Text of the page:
Roger Clemons is dirtier than Barry Bonds.
Roger Clemens is dirtier than Barry Bonds. Saying that is a bit like saying that Nickleback is more terrible than Creed. We're talking relative degrees of dirty here (or, alleged dirtiness if you prefer) and this isn't a defense of Bonds.
But the difference between the two guys is something subtle: Clemens allegedly used steroids to recover an amazing career. Bonds allegedly used them because he was infuriated that no one recognized his prowess as a baseball player. Subtle, I know, and certainly not a concrete argument.
Look at what they did before the juice allegedly started flowing, though. Clemens, an all-time great pitcher, dominated the American League through 1994, winning 172 games, three Cy Young Awards and an MVP.
Then his skills began to erode. The Red Sox cut him loose after less-than-amazing seasons at the age of 32 and 33. Don't get me wrong, these seasons were still above-average, but not Clemens-in-his-prime. Miraculously, Clemens joins the Blue Jays at age 32 and produces two of the best seasons of his career. A 2.33 ERA. Two Cy Young Awards. 563 strikeouts. And 498.2 innings pitched.
A bitter pitcher discarded by his original team working his ass off to ensure redemption? Yeah, maybe. Clemens would win two more Cy Youngs though, picking up one as a 41-year-old in Houston in 2004. And that was the year before he led the majors in ERA.
There's a clear-cut period of greatness, followed by a stretch of mortality and aging, followed by a rejuvenation. I'm drawing conclusions here, because Roger's "innocent" and whatnot and as of this moment hasn't done a tell-all biography. But there's enough circumstantial evidence to back up that notion.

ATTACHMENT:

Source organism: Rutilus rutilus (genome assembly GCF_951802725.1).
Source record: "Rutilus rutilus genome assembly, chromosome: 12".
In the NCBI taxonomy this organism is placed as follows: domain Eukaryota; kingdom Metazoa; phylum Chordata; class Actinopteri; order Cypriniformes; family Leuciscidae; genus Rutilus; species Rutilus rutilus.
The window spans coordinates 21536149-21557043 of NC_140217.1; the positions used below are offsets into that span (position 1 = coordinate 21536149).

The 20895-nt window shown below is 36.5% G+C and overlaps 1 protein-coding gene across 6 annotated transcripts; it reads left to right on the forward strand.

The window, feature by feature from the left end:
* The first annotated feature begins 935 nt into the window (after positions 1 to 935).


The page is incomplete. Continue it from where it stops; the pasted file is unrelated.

Bonds, on the other hand, didn't fall apart. He won the MVP in 1992 (his final year with the Pirates and my God, look at him then) after he hit 34 home runs, stole 39 bases, walked an MLB-leading 127 times and posted an unholy .456 OBP.
Things only took off when he got to San Francisco, where Bonds, a caricature of the steroids era a decade after he arrived, would shatter records. Despite holding three MVP trophies -- the third won during his first season in San Francisco -- Bonds found himself becoming jealous that his peers (Mark McGwire and Sammy Sosa) were shattering records.
If you need proof of this, look no further than an excerpt from Jeff Pearlman's book published by ESPN in 2006, in which Ken Griffey, Jr. recounts eating dinner with an angry Bonds who swore he was "gonna start using some hard-core stuff" to "get paid" and, ostensibly, draw as much attention as McGwire and Sosa, who'd just finished the now-tarnished home-run derby of 1998.
Bonds that year hit 37 home runs, walked 145 times, posted a .446 OBP, drove in 122 runs, batted .303, won the Gold Glove ... and still finished eighth in the MVP race.
Prior to the 1998 season, Bonds had averaged 39 homers a year with the Giants. Beasty. In the six seasons after 1998? He averaged 49 homers (including 73 in 2001) and posted a total OBP of .517 (!!!). He won four-straight MVPs for crying out loud.
And all of that is dirty as hell. But Barry Bonds didn't start to struggle, like Clemens did, and (allegedly) use steroids in an attempt to revive his career. Bonds was on pace for one of the all-time great careers in baseball history. Clemens was an all-timer too.
Yeah, I know. It's a subtle difference. And you don't have to be pure of heart to cast judgment on both guys. They are both quite dirty.
And Bonds jealousy of other sluggers driving him to use (allegedly) steroids doesn't make him a better person. But it does make him just less dirty. And as far as I'm concerned, it's an important distinction.